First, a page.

• Good point – getting a “good deal” on lots of luxuries probably still means that you’re spending a lot of money. I think that by looking at my spending this way I was able to see more clearly what spending does align with what I value, and acknowledge where I can cut back.


  7. I’m not sure if I’ve seen you write a post about how you and your boyfriend share expenses since he moved into a condo you own, but I would be curious to read about that! My boyfriend moved in back in December, so that’s something we’ve been thinking about a lot over the last year or so.

    I break my restaurant spending down into multiple categories: 1) social with friends (counts in my entertainment budget), 2) work lunches, and 3) eating out by myself. (My boyfriend pays for eating out together as part of our expenses sharing arrangement.) My grocery bill spiked when we started cooking together, buying more spices and such, but it evened after a few months back out to be basically what we were spending before.

    I try to set goals for how many times to eat out. I know for me, the cost of eating out increased post-college not because of frequency but because I was going to nicer places! We still eat out about 1-4 times per month, but we usually go to a nice place 🙂 I’m more okay with spending restaurant money at nice places eating food we can’t cook at home.

    I found that everything in general is more expensive in my big city than it was in my college town. Yoga classes? $20 a pop instead of $20 per academic period lol. I also spend wayyyyy more on travel because my travel used to just be visiting my family. Now it’s on international vacations. I also buy nicer presents for my friends and family, donate more to charities, and have friends getting married which didn’t happen in college. Same thing with clothes – I have the same amount of clothes approximately as I always did, but I buy more expensive items.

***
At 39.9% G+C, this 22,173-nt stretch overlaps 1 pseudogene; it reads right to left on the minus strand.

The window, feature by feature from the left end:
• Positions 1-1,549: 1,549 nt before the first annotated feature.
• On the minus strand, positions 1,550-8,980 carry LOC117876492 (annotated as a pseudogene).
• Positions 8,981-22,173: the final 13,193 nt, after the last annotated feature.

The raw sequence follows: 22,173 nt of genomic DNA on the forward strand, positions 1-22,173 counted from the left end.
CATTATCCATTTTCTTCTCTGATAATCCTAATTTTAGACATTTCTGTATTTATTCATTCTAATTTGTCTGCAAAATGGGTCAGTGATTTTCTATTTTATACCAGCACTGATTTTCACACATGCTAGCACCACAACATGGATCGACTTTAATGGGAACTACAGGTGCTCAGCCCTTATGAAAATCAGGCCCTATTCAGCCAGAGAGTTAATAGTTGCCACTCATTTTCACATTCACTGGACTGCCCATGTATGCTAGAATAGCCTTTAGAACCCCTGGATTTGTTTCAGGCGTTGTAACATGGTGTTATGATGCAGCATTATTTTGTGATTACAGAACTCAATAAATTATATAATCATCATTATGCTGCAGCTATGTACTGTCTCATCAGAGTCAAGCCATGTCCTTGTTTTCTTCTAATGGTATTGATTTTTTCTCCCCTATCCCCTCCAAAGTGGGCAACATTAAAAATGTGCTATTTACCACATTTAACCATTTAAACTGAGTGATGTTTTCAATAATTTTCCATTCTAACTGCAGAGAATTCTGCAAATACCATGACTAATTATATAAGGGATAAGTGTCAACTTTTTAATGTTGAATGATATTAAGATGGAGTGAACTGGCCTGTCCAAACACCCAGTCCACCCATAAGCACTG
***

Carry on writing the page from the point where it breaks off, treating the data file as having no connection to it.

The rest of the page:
My employer pays for my transit pass, which is an amazing benefit!


    • I’ve written a bit about how my BF and I share expenses in my budget post and a post about our joint credit card, but I’ll try to put something together that goes into more detail.

      I like that you break your food expenses into so many categories. I try to avoid eating out on my own since it is kind of mindless for me, but maybe separating it out of my other restaurant spending would be helpful.


      • I like having the eating out by myself category separated exactly because it is mindless. I usually give myself a $20/month budget for that so that I feel like I can grab something quick occasionally when it makes something easier.


  8. This was a fun post to read and lucky for me my hubby happened to look over my shoulder and got excited when he saw a graph and then even more excited when he read 30 day ban on shopping… So I guess I should say thank you? Or maybe not 😉


    • Haha well I hope you and hubby are on the same page then! I think a joint 30-day shopping ban could be a lot of fun and you’d get tons of motivation from each other.